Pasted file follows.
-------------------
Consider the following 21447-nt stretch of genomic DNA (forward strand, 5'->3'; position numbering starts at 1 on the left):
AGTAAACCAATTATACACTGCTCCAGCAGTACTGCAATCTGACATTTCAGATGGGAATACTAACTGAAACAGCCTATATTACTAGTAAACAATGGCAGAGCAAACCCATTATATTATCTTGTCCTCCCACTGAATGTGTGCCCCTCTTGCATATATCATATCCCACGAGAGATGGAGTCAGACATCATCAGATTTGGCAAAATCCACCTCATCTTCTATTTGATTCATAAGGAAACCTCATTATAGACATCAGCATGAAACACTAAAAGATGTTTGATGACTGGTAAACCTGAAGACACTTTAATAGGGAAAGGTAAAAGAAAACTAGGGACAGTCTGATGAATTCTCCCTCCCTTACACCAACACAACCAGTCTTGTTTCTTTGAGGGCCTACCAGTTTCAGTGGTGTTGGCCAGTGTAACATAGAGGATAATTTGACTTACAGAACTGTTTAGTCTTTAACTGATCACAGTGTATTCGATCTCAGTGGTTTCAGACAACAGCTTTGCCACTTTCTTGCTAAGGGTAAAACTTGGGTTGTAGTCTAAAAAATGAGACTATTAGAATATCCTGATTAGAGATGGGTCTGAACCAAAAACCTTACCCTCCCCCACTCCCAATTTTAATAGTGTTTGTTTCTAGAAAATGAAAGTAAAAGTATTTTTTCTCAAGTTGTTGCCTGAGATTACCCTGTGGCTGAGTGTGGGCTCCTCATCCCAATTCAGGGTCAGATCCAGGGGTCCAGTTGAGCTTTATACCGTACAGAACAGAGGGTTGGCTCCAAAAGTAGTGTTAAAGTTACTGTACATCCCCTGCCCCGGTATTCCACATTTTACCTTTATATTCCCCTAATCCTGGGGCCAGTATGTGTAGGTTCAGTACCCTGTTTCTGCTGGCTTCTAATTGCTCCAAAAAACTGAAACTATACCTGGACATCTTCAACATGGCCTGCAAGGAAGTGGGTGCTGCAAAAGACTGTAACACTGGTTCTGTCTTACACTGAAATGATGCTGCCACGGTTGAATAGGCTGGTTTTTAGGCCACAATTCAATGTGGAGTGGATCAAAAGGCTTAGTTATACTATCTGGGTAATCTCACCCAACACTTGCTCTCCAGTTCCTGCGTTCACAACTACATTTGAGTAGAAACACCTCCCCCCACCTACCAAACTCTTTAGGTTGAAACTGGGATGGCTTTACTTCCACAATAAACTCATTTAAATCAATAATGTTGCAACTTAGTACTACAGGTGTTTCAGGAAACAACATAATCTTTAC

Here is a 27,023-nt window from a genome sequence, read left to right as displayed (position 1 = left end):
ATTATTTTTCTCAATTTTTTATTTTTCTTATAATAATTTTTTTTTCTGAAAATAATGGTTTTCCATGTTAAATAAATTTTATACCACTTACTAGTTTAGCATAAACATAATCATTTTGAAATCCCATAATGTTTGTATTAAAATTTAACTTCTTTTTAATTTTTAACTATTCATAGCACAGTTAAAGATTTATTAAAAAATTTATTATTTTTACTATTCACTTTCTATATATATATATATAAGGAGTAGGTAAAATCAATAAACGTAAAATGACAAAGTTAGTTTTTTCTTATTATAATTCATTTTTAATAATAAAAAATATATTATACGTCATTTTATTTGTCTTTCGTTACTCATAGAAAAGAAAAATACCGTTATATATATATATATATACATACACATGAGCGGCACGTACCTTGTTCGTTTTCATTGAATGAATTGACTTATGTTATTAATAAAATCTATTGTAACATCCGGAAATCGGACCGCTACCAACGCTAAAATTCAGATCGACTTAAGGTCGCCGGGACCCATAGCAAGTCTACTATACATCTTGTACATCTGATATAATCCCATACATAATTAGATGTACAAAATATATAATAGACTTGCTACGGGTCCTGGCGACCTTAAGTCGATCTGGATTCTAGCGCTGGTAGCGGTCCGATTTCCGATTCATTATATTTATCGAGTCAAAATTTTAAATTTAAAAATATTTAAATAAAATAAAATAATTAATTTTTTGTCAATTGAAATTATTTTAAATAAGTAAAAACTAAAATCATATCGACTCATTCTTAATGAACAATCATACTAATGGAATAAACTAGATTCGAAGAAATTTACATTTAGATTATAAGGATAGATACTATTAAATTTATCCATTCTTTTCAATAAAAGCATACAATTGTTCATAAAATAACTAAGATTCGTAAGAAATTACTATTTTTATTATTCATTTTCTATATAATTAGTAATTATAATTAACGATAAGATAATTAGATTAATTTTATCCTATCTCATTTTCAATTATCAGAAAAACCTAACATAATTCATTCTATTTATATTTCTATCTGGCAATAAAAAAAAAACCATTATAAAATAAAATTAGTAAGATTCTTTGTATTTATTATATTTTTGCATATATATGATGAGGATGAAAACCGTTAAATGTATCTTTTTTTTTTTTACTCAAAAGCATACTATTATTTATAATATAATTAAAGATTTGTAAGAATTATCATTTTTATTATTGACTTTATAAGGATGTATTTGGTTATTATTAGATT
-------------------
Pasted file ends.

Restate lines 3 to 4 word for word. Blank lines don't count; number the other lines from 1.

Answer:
Here is a 27,023-nt window from a genome sequence, read left to right as displayed (position 1 = left end):
ATTATTTTTCTCAATTTTTTATTTTTCTTATAATAATTTTTTTTTCTGAAAATAATGGTTTTCCATGTTAAATAAATTTTATACCACTTACTAGTTTAGCATAAACATAATCATTTTGAAATCCCATAATGTTTGTATTAAAATTTAACTTCTTTTTAATTTTTAACTATTCATAGCACAGTTAAAGATTTATTAAAAAATTTATTATTTTTACTATTCACTTTCTATATATATATATATAAGGAGTAGGTAAAATCAATAAACGTAAAATGACAAAGTTAGTTTTTTCTTATTATAATTCATTTTTAATAATAAAAAATATATTATACGTCATTTTATTTGTCTTTCGTTACTCATAGAAAAGAAAAATACCGTTATATATATATATATATACATACACATGAGCGGCACGTACCTTGTTCGTTTTCATTGAATGAATTGACTTATGTTATTAATAAAATCTATTGTAACATCCGGAAATCGGACCGCTACCAACGCTAAAATTCAGATCGACTTAAGGTCGCCGGGACCCATAGCAAGTCTACTATACATCTTGTACATCTGATATAATCCCATACATAATTAGATGTACAAAATATATAATAGACTTGCTACGGGTCCTGGCGACCTTAAGTCGATCTGGATTCTAGCGCTGGTAGCGGTCCGATTTCCGATTCATTATATTTATCGAGTCAAAATTTTAAATTTAAAAATATTTAAATAAAATAAAATAATTAATTTTTTGTCAATTGAAATTATTTTAAATAAGTAAAAACTAAAATCATATCGACTCATTCTTAATGAACAATCATACTAATGGAATAAACTAGATTCGAAGAAATTTACATTTAGATTATAAGGATAGATACTATTAAATTTATCCATTCTTTTCAATAAAAGCATACAATTGTTCATAAAATAACTAAGATTCGTAAGAAATTACTATTTTTATTATTCATTTTCTATATAATTAGTAATTATAATTAACGATAAGATAATTAGATTAATTTTATCCTATCTCATTTTCAATTATCAGAAAAACCTAACATAATTCATTCTATTTATATTTCTATCTGGCAATAAAAAAAAAACCATTATAAAATAAAATTAGTAAGATTCTTTGTATTTATTATATTTTTGCATATATATGATGAGGATGAAAACCGTTAAATGTATCTTTTTTTTTTTTACTCAAAAGCATACTATTATTTATAATATAATTAAAGATTTGTAAGAATTATCATTTTTATTATTGACTTTATAAGGATGTATTTGGTTATTATTAGATT